Cardiac arrhythmias Proteins

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Cardiac arrhythmias Proteins

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Heart rhythms

The rhythm of the normal heart is controlled by the electrical impulses forms within the SA node and produces a heart rate between 50 and 100 beats/minute during rest. A deviation from or a disturbance of the normal sinus rhythm is called arrhythmia. An arrhythmia may occur when depolarization is initiated by other pacemaker cells of the heart than those of the SA node, thus altering the formation of the electrical impulses. Another mechanism which produces arrhythmia is when the conduction of the electrical impulses is altered.

The reentry phenomenon is another impulse conduction problem that sustains arrhythmia and is caused by changes in the refractory period and propagation speed of the heart. When neighboring areas of the myocardium have different refractory periods, the electrical impulse may depolarize an area which is receptive, while another area remains inactive since the cells are still in refractory from the previous cardiac cycle. Once the inactive area has recovered, the impulse may be accepted and the area can serve as a pathway back to the area which was initially depolarized. Reentry occurs if the later area has had time to recover and can be depolarized again and continues until the cells become unreceptive. The resulting movement of the electrical impulse is often circular and is said to occur in a reentry circuit.

The classification of cardiac arrhythmia involves the site of its origin and its rate. The significance of an arrhythmia differs widely and may be benign, symptomatic, life threatening or fatal. There are four main types of arrhythmia: premature (extra) beats, supraventricular arrhythmias, ventricular arrhythmias, and bradyarrhythmias.

Premature (Extra) Beats

Premature beats are the most common type of arrhythmia. They are harmless most of the time and often don’t cause any symptoms. When symptoms do occur, they usually feel like a fluttering in the chest or a sensation of a skipped beat. Most of the time, premature beats need no treatment, especially in healthy people.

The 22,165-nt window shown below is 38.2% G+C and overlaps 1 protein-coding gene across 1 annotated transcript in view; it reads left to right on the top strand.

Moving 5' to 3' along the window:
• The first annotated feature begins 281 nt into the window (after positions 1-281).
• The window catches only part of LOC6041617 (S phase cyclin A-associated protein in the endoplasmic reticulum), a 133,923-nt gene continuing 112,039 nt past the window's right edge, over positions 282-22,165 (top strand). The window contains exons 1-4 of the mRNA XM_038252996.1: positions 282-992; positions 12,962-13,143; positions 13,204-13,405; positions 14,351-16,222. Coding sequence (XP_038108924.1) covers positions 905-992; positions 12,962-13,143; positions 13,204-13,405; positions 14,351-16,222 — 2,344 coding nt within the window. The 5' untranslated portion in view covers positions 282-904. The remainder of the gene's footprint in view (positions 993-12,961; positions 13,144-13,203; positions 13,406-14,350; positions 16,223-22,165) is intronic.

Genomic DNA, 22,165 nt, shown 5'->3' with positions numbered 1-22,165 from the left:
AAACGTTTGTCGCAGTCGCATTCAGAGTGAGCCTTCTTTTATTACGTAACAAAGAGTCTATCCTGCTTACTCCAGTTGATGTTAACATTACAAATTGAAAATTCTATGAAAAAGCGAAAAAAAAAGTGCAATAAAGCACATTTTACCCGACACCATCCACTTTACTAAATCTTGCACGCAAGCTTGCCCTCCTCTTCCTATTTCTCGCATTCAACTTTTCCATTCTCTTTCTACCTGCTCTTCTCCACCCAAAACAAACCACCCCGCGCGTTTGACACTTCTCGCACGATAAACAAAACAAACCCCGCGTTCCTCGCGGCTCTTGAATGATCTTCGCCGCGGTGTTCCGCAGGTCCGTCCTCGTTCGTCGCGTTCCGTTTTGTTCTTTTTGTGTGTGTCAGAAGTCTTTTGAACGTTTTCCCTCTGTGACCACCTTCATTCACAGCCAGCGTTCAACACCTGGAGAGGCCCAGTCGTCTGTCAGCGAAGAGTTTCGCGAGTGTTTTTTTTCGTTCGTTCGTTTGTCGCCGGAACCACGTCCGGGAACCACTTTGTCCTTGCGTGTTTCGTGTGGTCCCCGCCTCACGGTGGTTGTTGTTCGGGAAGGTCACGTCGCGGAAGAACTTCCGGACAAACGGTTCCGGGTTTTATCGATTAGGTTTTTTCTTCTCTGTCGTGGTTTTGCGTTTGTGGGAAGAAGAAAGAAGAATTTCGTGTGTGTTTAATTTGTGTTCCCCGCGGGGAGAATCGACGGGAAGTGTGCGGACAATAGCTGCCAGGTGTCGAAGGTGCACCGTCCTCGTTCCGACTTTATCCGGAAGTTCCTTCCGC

Premature beats that occur in the atria are called premature atrial contractions, or PACs. Premature beats that occur in the ventricles are called premature ventricular contractions, or PVCs. In most cases, premature beats occur naturally, not due to any heart disease. But certain heart diseases can cause premature beats. They can also happen because of stress, too much exercise, or too much caffeine or nicotine.

Supraventricular Arrhythmias

Supraventricular arrhythmias are tachycardias (fast heart rates) that start in the atria or the atrioventricular (AV) node. Types of supraventricular arrhythmias include atrial fibrillation (AF), atrial flutter, supraventricular tachycardia (SVT), and WolffParkinson-White (WPW) syndrome.

AF is the most common type of serious arrhythmia. It’s a very fast and irregular contraction of the atria. AF occurs when the heart’s electrical signal begins in a different part of the atrium than the sinoatrial (SA) node or when the signal is conducted abnormally. When this happens, the electrical signal doesn’t travel through the normal pathways in the atria, but instead may spread throughout the atria in a fast and disorganized manner. This makes the walls of the atria to quiver very fast (fibrillate) instead of beating normally. As a result, the atria aren’t able to pump blood into the ventricles the way they should.